Drugs A - Z

isoniazid Images

Generic Name: isoniazid

Brand Names: Nydrazid

There is an FDA Alert for this drug. Click here to view it.

  • Severe and sometimes fatal hepatitis reported; hepatitis usually develops during the first 3 months of therapy but may develop after many months.
  • Risk of developing hepatitis is age related. Approximate case rates by age are: <1 per 1000 in individuals <20 years of age; 3 per 1000 in individuals 20–34 years of age; 12 per 1000 in individuals 35–49 years of age; 23 per 1000 in individuals 50–64 years of age; 8 per 1000 in individuals >65 years of age.
  • Risk of hepatitis is increased by daily consumption of alcohol, chronic liver disease, and use of illicit injection drugs.
  • There may be an increased risk of fatal hepatitis in women, particularly black and Hispanic women. Risk also may be increased during the postpartum period.
  • Precise data on fatality rate for isoniazid-related hepatitis not available. There were 8 deaths among 174 cases of hepatitis in a US Public Health Service Surveillance Study that included 13,838 individuals.
  • Monitor and interview patients at monthly intervals. In addition, determine AST and ALT concentrations at baseline and periodically (monthly or more frequently as needed) in individuals ≥35 years of age and in individuals at increased risk of hepatitis.
  • Increases in serum transaminase concentrations occur in 10–20% of patients; these increases usually occur during the first few months of therapy but can occur at any time. Enzyme concentrations usually return to pretreatment values despite continued isoniazid therapy, but progressive liver dysfunction occurs in some cases.
  • Consider discontinuing isoniazid if liver function abnormalities are >3–5 times ULN.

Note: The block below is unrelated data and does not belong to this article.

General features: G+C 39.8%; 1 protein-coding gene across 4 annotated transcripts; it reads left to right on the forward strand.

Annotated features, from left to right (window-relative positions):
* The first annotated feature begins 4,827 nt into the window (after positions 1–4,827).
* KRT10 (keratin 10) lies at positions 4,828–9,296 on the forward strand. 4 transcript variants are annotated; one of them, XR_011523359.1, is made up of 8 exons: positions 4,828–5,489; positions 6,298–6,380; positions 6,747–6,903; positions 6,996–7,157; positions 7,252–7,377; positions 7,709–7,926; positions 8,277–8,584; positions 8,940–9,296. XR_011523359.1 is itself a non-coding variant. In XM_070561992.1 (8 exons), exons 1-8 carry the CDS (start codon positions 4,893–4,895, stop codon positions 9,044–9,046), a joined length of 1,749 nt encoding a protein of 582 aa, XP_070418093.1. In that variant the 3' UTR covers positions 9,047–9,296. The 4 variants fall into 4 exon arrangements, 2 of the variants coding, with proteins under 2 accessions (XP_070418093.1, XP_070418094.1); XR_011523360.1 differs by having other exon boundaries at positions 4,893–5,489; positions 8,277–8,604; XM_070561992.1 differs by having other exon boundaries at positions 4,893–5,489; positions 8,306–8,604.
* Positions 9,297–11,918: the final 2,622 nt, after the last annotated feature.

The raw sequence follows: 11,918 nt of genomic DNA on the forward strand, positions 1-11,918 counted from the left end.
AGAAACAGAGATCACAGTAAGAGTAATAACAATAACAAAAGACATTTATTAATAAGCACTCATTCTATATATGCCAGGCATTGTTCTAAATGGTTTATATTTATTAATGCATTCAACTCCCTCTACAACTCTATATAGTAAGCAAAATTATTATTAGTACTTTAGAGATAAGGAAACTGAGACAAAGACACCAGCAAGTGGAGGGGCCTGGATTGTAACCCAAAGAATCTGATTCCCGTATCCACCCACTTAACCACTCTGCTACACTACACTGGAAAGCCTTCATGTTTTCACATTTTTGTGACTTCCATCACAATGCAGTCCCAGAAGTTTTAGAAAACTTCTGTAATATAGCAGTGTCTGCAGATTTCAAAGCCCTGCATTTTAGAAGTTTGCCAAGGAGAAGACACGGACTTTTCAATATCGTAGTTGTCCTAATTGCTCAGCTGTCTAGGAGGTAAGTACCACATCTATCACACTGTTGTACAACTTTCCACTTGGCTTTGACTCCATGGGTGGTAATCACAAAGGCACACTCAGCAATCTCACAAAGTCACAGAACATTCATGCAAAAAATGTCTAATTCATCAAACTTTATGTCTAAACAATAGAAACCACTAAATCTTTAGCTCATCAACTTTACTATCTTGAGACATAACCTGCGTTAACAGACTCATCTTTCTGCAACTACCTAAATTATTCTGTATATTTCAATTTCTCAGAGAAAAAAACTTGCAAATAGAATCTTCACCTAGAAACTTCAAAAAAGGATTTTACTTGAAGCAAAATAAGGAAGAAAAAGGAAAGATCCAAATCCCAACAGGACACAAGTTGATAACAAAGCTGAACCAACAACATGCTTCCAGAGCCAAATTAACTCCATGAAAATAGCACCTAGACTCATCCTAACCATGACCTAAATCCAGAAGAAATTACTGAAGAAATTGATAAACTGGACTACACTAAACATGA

• Liver function tests are not a substitute for monthly clinical evaluations or for prompt assessment of signs or symptoms of adverse reactions that may occur between regularly scheduled evaluations.
  • Patients should be advised to immediately report prodromal symptoms of hepatitis to their clinician. (See Advice to Patients.)
  • Discontinue immediately if symptoms or signs suggestive of hepatic damage are detected; continued isoniazid use has been reported to cause a more severe form of liver damage.
  • Patients who have signs or symptoms of isoniazid-associated hepatic damage should be treated using alternative antituberculosis agents. If use of isoniazid is considered necessary, the drug should be restarted only after symptoms and laboratory abnormalities have cleared. In this situation, isoniazid should be restarted in very small dosages and gradually increased; discontinue immediately if there is any indication of recurrent liver involvement.
  • Use of isoniazid for treatment of latent tuberculosis infection (LTBI) should be deferred in patients with acute hepatic disease.

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